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Brain Development May be Influenced by Bacteria in the Gut - featured February 2, 2011

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[Source: PhysOrg.com]

A team of scientists from across the globe have found that gut bacteria may influence mammalian brain development and adult behavior. The study is published in the scientific journal PNAS, and is the result of an ongoing collaboration between scientists at Karolinska Institutet in Sweden and the Genome Institute of Singapore.

The research team compared behavior and gene expression in two groups of mice - those raised with normal microorganisms, and those raised in the absence of microorganisms (or germ-free mice). The scientists observed that adult germ-free mice displayed different behavior from mice with normal microbiota, suggesting that gut bacteria may have a significant effect on the development of the brain in mammals.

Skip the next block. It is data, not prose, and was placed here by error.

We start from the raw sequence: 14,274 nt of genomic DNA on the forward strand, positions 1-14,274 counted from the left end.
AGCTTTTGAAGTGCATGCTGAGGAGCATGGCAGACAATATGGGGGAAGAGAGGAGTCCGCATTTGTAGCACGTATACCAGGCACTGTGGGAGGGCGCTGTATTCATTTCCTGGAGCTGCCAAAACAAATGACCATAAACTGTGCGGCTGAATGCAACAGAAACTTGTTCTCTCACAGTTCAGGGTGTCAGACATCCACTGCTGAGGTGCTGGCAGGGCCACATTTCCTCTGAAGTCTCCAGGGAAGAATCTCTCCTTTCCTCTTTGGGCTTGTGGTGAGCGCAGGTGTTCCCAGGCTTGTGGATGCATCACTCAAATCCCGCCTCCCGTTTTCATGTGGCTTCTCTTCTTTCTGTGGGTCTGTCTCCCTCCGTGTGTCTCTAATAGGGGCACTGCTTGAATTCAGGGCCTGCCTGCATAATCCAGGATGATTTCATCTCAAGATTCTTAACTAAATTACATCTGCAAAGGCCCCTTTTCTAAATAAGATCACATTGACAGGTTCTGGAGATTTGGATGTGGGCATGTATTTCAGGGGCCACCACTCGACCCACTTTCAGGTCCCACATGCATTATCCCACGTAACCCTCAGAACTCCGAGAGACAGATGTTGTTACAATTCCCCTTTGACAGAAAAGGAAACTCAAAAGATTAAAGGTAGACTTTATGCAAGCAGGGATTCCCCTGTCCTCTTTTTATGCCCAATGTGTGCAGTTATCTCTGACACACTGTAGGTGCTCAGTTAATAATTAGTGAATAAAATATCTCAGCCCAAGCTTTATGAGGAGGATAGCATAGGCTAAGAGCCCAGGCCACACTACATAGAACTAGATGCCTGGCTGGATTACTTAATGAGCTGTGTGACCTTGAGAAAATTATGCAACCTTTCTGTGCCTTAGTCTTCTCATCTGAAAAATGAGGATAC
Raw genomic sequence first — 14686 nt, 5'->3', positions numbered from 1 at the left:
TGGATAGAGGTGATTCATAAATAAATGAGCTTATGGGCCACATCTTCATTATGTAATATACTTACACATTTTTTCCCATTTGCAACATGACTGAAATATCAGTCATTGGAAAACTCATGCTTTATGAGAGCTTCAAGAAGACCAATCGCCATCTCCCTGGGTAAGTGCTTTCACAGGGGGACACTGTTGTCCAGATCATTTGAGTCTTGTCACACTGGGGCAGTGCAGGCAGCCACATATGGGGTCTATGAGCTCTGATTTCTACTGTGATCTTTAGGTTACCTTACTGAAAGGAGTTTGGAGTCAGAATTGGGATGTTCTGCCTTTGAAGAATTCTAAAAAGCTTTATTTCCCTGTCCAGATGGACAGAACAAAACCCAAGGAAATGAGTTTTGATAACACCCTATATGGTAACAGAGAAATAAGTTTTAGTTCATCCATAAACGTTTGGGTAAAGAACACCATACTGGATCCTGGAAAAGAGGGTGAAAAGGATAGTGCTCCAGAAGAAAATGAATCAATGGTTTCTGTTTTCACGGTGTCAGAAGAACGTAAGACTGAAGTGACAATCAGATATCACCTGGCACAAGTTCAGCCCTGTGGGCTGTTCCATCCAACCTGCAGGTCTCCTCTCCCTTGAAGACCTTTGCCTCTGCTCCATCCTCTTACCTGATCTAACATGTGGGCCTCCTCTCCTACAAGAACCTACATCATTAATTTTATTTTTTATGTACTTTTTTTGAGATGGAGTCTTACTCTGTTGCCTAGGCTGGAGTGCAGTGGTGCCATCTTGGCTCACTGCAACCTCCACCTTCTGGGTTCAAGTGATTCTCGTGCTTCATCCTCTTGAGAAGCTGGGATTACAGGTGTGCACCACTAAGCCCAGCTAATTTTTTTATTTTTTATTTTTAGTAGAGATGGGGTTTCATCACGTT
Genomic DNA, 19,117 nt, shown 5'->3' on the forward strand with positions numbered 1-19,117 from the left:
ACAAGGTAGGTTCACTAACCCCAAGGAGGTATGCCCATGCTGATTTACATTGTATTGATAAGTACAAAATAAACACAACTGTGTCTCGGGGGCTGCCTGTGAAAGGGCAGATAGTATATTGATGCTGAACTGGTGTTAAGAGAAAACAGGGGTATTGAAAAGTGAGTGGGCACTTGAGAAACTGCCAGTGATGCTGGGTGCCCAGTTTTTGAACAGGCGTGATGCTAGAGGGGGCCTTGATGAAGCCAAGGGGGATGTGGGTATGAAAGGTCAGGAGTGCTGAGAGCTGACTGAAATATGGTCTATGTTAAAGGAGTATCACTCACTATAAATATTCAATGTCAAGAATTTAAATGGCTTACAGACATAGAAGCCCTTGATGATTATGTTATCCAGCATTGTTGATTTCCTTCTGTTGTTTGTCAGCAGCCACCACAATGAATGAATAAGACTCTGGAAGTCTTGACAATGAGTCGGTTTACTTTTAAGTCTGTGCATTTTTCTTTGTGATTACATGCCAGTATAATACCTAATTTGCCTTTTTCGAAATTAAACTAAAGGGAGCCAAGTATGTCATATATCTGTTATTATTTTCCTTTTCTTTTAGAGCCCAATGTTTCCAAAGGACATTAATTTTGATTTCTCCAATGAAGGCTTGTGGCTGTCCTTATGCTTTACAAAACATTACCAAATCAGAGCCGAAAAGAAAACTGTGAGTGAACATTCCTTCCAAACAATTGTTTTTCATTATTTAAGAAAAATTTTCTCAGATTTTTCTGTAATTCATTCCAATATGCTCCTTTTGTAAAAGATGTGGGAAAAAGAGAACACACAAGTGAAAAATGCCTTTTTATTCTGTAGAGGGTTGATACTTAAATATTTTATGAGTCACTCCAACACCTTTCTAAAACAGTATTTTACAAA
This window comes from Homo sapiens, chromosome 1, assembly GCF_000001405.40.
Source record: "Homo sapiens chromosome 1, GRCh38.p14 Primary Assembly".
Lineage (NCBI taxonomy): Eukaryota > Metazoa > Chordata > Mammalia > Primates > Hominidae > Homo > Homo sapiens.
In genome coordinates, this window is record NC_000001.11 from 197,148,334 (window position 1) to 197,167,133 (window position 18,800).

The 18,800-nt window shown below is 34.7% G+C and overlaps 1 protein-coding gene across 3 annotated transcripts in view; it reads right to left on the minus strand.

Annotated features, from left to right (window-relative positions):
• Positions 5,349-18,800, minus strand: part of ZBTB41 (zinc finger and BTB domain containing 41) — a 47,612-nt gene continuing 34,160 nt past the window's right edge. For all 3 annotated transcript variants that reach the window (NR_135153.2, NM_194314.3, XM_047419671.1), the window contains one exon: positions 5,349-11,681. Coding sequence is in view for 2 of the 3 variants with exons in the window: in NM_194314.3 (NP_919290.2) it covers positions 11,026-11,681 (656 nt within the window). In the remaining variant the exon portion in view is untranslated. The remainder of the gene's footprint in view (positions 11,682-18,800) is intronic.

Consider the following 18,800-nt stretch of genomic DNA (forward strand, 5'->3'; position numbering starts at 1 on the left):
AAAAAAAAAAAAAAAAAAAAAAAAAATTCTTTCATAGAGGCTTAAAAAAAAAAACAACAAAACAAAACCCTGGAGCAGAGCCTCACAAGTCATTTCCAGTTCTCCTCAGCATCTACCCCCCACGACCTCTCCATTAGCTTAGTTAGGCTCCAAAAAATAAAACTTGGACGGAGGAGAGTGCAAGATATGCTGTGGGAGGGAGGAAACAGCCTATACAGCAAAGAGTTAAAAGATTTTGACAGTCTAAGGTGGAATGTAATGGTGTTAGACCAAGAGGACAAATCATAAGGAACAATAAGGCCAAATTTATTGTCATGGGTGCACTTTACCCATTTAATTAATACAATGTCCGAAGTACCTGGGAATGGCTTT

The adult germ-free mice were observed to be more active and engaged in more 'risky' behavior than mice raised with normal microorganisms. When germ-free mice were exposed to normal microorganisms very early in life, as adults they developed the behavioral characteristics of those exposed to microorganisms from birth. In contrast, colonizing adult germ-free mice with bacteria did not influence their behavior.

Read the Rest of this Article on PhysOrg.com

Tags: News of the Week Newsletter 4 February 2011